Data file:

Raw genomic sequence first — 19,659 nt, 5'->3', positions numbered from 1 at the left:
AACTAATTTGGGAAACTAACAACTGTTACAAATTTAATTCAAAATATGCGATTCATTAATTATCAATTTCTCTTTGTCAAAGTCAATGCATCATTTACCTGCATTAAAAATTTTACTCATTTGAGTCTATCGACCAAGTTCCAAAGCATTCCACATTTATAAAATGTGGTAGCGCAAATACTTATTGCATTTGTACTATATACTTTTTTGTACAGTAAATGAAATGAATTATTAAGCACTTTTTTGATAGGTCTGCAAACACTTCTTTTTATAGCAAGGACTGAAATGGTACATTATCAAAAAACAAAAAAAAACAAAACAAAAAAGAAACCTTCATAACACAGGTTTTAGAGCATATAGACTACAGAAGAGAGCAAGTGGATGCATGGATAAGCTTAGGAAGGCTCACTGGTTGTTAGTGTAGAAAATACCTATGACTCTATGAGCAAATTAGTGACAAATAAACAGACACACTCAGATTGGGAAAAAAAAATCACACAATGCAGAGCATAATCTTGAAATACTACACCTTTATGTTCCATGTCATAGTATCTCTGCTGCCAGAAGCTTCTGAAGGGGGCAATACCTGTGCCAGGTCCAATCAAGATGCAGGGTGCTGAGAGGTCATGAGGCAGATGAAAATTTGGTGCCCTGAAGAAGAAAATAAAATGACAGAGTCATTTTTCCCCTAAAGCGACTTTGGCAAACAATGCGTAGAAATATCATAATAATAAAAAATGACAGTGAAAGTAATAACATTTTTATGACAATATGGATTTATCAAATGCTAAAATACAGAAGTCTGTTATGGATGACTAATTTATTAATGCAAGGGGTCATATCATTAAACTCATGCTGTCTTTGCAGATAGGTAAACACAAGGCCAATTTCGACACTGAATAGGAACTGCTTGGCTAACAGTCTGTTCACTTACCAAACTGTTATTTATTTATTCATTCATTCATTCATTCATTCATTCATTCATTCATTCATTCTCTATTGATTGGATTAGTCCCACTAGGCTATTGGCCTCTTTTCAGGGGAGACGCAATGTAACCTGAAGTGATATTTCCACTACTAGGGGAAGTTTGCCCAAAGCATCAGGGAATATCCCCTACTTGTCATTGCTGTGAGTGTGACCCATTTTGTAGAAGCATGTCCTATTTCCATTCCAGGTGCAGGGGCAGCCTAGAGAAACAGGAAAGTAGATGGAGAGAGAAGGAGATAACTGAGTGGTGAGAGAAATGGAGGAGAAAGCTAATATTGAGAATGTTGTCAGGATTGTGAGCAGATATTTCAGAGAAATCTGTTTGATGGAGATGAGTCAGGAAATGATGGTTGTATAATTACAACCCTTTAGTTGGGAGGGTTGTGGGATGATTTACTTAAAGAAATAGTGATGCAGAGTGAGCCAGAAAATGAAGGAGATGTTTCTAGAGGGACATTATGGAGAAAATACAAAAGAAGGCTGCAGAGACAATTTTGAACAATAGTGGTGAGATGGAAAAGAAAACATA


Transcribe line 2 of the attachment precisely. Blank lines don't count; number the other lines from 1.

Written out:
AACTAATTTGGGAAACTAACAACTGTTACAAATTTAATTCAAAATATGCGATTCATTAATTATCAATTTCTCTTTGTCAAAGTCAATGCATCATTTACCTGCATTAAAAATTTTACTCATTTGAGTCTATCGACCAAGTTCCAAAGCATTCCACATTTATAAAATGTGGTAGCGCAAATACTTATTGCATTTGTACTATATACTTTTTTGTACAGTAAATGAAATGAATTATTAAGCACTTTTTTGATAGGTCTGCAAACACTTCTTTTTATAGCAAGGACTGAAATGGTACATTATCAAAAAACAAAAAAAAACAAAACAAAAAAGAAACCTTCATAACACAGGTTTTAGAGCATATAGACTACAGAAGAGAGCAAGTGGATGCATGGATAAGCTTAGGAAGGCTCACTGGTTGTTAGTGTAGAAAATACCTATGACTCTATGAGCAAATTAGTGACAAATAAACAGACACACTCAGATTGGGAAAAAAAAATCACACAATGCAGAGCATAATCTTGAAATACTACACCTTTATGTTCCATGTCATAGTATCTCTGCTGCCAGAAGCTTCTGAAGGGGGCAATACCTGTGCCAGGTCCAATCAAGATGCAGGGTGCTGAGAGGTCATGAGGCAGATGAAAATTTGGTGCCCTGAAGAAGAAAATAAAATGACAGAGTCATTTTTCCCCTAAAGCGACTTTGGCAAACAATGCGTAGAAATATCATAATAATAAAAAATGACAGTGAAAGTAATAACATTTTTATGACAATATGGATTTATCAAATGCTAAAATACAGAAGTCTGTTATGGATGACTAATTTATTAATGCAAGGGGTCATATCATTAAACTCATGCTGTCTTTGCAGATAGGTAAACACAAGGCCAATTTCGACACTGAATAGGAACTGCTTGGCTAACAGTCTGTTCACTTACCAAACTGTTATTTATTTATTCATTCATTCATTCATTCATTCATTCATTCATTCATTCATTCTCTATTGATTGGATTAGTCCCACTAGGCTATTGGCCTCTTTTCAGGGGAGACGCAATGTAACCTGAAGTGATATTTCCACTACTAGGGGAAGTTTGCCCAAAGCATCAGGGAATATCCCCTACTTGTCATTGCTGTGAGTGTGACCCATTTTGTAGAAGCATGTCCTATTTCCATTCCAGGTGCAGGGGCAGCCTAGAGAAACAGGAAAGTAGATGGAGAGAGAAGGAGATAACTGAGTGGTGAGAGAAATGGAGGAGAAAGCTAATATTGAGAATGTTGTCAGGATTGTGAGCAGATATTTCAGAGAAATCTGTTTGATGGAGATGAGTCAGGAAATGATGGTTGTATAATTACAACCCTTTAGTTGGGAGGGTTGTGGGATGATTTACTTAAAGAAATAGTGATGCAGAGTGAGCCAGAAAATGAAGGAGATGTTTCTAGAGGGACATTATGGAGAAAATACAAAAGAAGGCTGCAGAGACAATTTTGAACAATAGTGGTGAGATGGAAAAGAAAACATA